Climate March, Climate Summit, Climate Tax?
Climate March, Climate Summit, Climate Tax?
Most economists agree that a carbon tax is the best way to slow climate change. Make energy derived from fossil fuels more expensive, they say, and let the market do the rest.
In principle, the advantages of this approach are clear -- prices are better than quantitative mandates at guiding efficient solutions -- but what about the practical drawbacks?
It's right to wonder about the unintended consequences of introducing a carbon tax. However, it's wrong to keep this discussion theoretical. More than a dozen countries have adopted such taxes, in some cases decades ago. Their experience, little discussed in the U.S., can inform the debate.
This is the first in a series of editorials on lessons from countries that have introduced taxes on carbon. Where the idea has been tried, what was the effect on the economy? When governments promised to use the revenue to reduce other taxes, did they keep those promises? Did the burden fall unduly on more vulnerable households? And how did governments make the tax politically feasible?
If carbon taxes failed to cut emissions, one need go no further. And, in principle at least, there are reasons to be skeptical. Perhaps it's hard to make the tax high enough or comprehensive enough to make a difference. This turns out to be wrong -- though it's true that the design of the tax makes a big difference.
Researchers at Cambridge Econometrics, a U.K. consulting firm, looked at greenhouse-gas emissions in some of the first countries to adopt a carbon tax -- Finland (1990), Sweden (1991), Denmark (1992) and the Netherlands (1996). They then estimated what emissions would have been without the tax, based on trends in consumption of 11 fuels across more than 40 economic sectors. As the chart shows, the taxes cut emissions, though by varying amounts.
Other studies have also found that carbon taxes work. One found that companies in Denmark cut their carbon emissions per unit of output by a quarter from 1993 to 2000. Finland's carbon tax cut emissions by 7 percent from 1990 to 1998, according to the government. In the Netherlands, one study found that the tax cut household electricity demand by 8 percent from 1994 to 1999.
Yet as the chart shows, the effectiveness of the tax varied. That's partly because its coverage, and the rate applied in different sectors, has varied from country to country. In Sweden, industrial sources of emissions paid just half the standard levy. In Finland, fuel used for agriculture was taxed at a lower rate. The Dutch tax applied to homes and small businesses, with different rates for electricity and natural gas -- one academic called the system "incoherent." Some countries offered further breaks to companies that entered agreements with the government on energy efficiency.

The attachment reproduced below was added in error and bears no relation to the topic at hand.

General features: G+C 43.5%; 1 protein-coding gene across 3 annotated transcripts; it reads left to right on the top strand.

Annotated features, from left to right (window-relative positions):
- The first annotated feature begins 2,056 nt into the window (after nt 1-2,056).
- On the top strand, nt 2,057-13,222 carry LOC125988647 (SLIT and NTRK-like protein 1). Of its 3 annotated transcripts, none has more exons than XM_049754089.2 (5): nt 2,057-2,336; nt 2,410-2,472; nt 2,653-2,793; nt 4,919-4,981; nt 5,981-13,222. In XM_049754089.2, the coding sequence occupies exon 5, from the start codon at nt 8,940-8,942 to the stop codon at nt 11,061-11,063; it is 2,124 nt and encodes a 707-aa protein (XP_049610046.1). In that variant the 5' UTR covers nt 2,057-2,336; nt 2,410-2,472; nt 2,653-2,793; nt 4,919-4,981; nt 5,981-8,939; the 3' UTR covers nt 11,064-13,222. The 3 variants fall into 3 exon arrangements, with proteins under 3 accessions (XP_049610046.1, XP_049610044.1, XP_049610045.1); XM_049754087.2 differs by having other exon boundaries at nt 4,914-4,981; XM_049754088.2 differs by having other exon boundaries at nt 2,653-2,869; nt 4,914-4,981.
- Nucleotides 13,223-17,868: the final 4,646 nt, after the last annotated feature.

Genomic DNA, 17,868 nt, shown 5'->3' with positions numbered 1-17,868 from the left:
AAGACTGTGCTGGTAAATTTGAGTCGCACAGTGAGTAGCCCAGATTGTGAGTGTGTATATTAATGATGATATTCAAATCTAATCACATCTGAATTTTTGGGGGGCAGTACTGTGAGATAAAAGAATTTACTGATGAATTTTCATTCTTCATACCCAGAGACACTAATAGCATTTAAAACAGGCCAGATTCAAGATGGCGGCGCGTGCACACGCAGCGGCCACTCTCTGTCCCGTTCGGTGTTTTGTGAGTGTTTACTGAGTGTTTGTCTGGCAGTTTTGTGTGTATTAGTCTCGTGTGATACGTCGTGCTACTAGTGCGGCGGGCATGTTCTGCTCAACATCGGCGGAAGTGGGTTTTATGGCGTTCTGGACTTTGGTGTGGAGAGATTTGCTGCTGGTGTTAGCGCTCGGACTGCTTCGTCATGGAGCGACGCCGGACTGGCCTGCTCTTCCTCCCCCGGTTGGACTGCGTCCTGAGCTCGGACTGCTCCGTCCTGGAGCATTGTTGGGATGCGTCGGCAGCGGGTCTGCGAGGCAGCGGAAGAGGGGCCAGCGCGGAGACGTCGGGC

These complications and carve-outs are pernicious in two ways. First, by limiting the reach of the tax, they make it less effective at cutting emissions, defeating the whole point. Second, they ignore the reason for using a tax, as opposed to quantity controls, in the first place. Taxes work better than sector-specific controls because they let markets discover the cheapest way to reduce emissions. Complex tax schedules override those market-based judgments.
A better model is the approach adopted by British Columbia. The tax it introduced in 2008 applies to all emissions from all fossil fuels. The rate started at 10 Canadian dollars for a ton of carbon dioxide and was increased to 30 a ton by 2012. The province's per-capita consumption of fuels subject to the tax fell 16 percent by 2013; in the rest of Canada, it rose 3 percent over the same period.
Of course, these numbers don't tell you exactly what the U.S. could expect if it introduced a carbon tax. Patterns of consumption and sensitivity to price changes vary from place to place. What all these cases show, however, is that a carbon tax can succeed in cutting emissions. How well it works, how much it cuts emissions and at what cost, depends on how it's designed.
The next article in this series will turn to that crucial issue of cost -- and in particular to the claim that a carbon tax will destroy jobs.
--Editors: Christopher Flavelle, Clive Crook
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